ADVrider

Go Back   ADVrider > Riding > Regional forums > Latin America
User Name
Password
Register Inmates Photos Site Rules Search Today's Posts Mark Forums Read

Reply
 
Thread Tools Search this Thread Display Modes
Old 02-27-2012, 05:33 PM   #31
markharf
Studly Adventurer
 
markharf's Avatar
 
Joined: Jan 2008
Location: Bellingham, Washington
Oddometer: 535
Like Misery Goat, and like almost all overland riders, I didn't purchase insurance for any of the Mercosur countries. I crossed between Chile and Argentina over a half-dozen times in each direction, and only once was asked for my insurance. When someone standing in line pointed out that I was just a tourist, the border guard immediately relented and sent me on my way. I worked my way through countless roadblocks in all the countries without any difficulty. I made a point--as I always do--of not getting into any accidents.

Every so often someone does get hung up entering Argentina, and sometimes it causes them a lot of trouble. Every so often someone else gets hit at roadblocks for not having insurance. It's possible that the chances of this happening are increasing. Make your own decisions based on the best information available--not on wildly exaggerated claims.

Mark
markharf is offline   Reply With Quote
Old 02-27-2012, 05:37 PM   #32
moto-treks
Back Home
 
moto-treks's Avatar
 
Joined: Dec 2007
Location: Spokane Washington
Oddometer: 1,744
My biggest problem at the border crossings between Chile and Argentina was figuring out how to end a conversation politely. After listening to about 15 songs on one of the guards boom boxes and being asked if I like it and what music I listen to I told him I needed to process my bike into Argentine. No problema he said as he walked me across the street to the aduanas office. That process was one of the fastest but then I had to listen to another 30 songs when I got back - all good fun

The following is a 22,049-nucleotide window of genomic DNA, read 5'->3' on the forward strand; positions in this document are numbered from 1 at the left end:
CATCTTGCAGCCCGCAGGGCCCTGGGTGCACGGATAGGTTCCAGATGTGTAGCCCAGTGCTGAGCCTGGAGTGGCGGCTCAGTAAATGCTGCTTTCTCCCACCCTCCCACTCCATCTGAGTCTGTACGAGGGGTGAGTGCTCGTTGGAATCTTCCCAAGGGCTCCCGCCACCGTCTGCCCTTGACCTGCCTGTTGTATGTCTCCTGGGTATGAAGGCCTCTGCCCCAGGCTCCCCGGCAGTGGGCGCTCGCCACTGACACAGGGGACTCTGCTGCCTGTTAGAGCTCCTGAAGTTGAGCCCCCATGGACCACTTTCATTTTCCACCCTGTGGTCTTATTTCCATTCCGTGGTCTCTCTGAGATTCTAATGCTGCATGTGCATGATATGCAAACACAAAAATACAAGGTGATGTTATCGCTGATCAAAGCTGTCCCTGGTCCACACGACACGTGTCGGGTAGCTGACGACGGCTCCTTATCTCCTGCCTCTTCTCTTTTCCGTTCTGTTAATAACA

__________________
Moto Trek'n to New York via the Trans Labrador Hwy, South America

Moto-Treks
moto-treks is offline   Reply With Quote
Old 02-28-2012, 04:28 AM   #33
kindberg OP
MANA
 
Joined: Dec 2011
Location: GARLAND,TX.
Oddometer: 21
Quote:
Originally Posted by Manolito View Post
You can download the maps for the gps (Chile,Paraguay and Argentina) at : proyectomapear.com.ar
If there is something you need to know about Argentina, here I am.
U R awesome thank you for your HELP !!!
kindberg is offline   Reply With Quote
Old 02-28-2012, 04:33 AM   #34
kindberg OP
MANA
 
Joined: Dec 2011
Location: GARLAND,TX.
Oddometer: 21
Quote:
Originally Posted by Radioman View Post
Kindberg. You will have a great trip. I can guarantee that you will run into other travelers and riding with them can add to your trip if you want. Border crossing can be helpful to have an extra person as you get hit with the hurricane of Helpers and money changers in central America. You have time to read the many ride reports that will help with logistics and all the trails of being on the road.

Be prepared that it is a learning curve and you will have lots of challenges along the way. Once you get into the traveling groove and take it all in.

If you have any specific... PM me . Am currently in Ecuador after 8 months on the road. I have put an index on the front page if you are interested in certain countries.

http://advrider.com/forums/showthrea...0#post15950430
Radiman, Thanks a punch hopefully one of those days I run into a lot of people on this forum as I really enjoy
this crowd helping out,and yes I will check out your links. Be save !
kindberg is offline   Reply With Quote
Old 02-28-2012, 04:40 AM   #35
kindberg OP
MANA
 
Joined: Dec 2011
Location: GARLAND,TX.
Oddometer: 21
Kindberg Pictures and started Blog

klrsouthoftheborder.blogspot.com

I am learning the Internet posting,please have passions ! Yes I am a rookie.
kindberg is offline   Reply With Quote
Old 02-28-2012, 05:33 AM   #36
Acampao
WInd Jammer
 
Acampao's Avatar
 
Joined: Dec 2011
Location: Southern Patagonia
Oddometer: 149
Quote:
Originally Posted by markharf View Post
Make your own decisions based on the best information available--not on wildly exaggerated claims.

Mark
I don´t know what you mean by "wildly exaggerated claims". I can tell you that the law mandates for internationally valid third party liability insurance to cross the border. Of course it is up to you to take chances that the law is not going to be enforced in your particular case. Also, Chile is not a Mercosur country.
__________________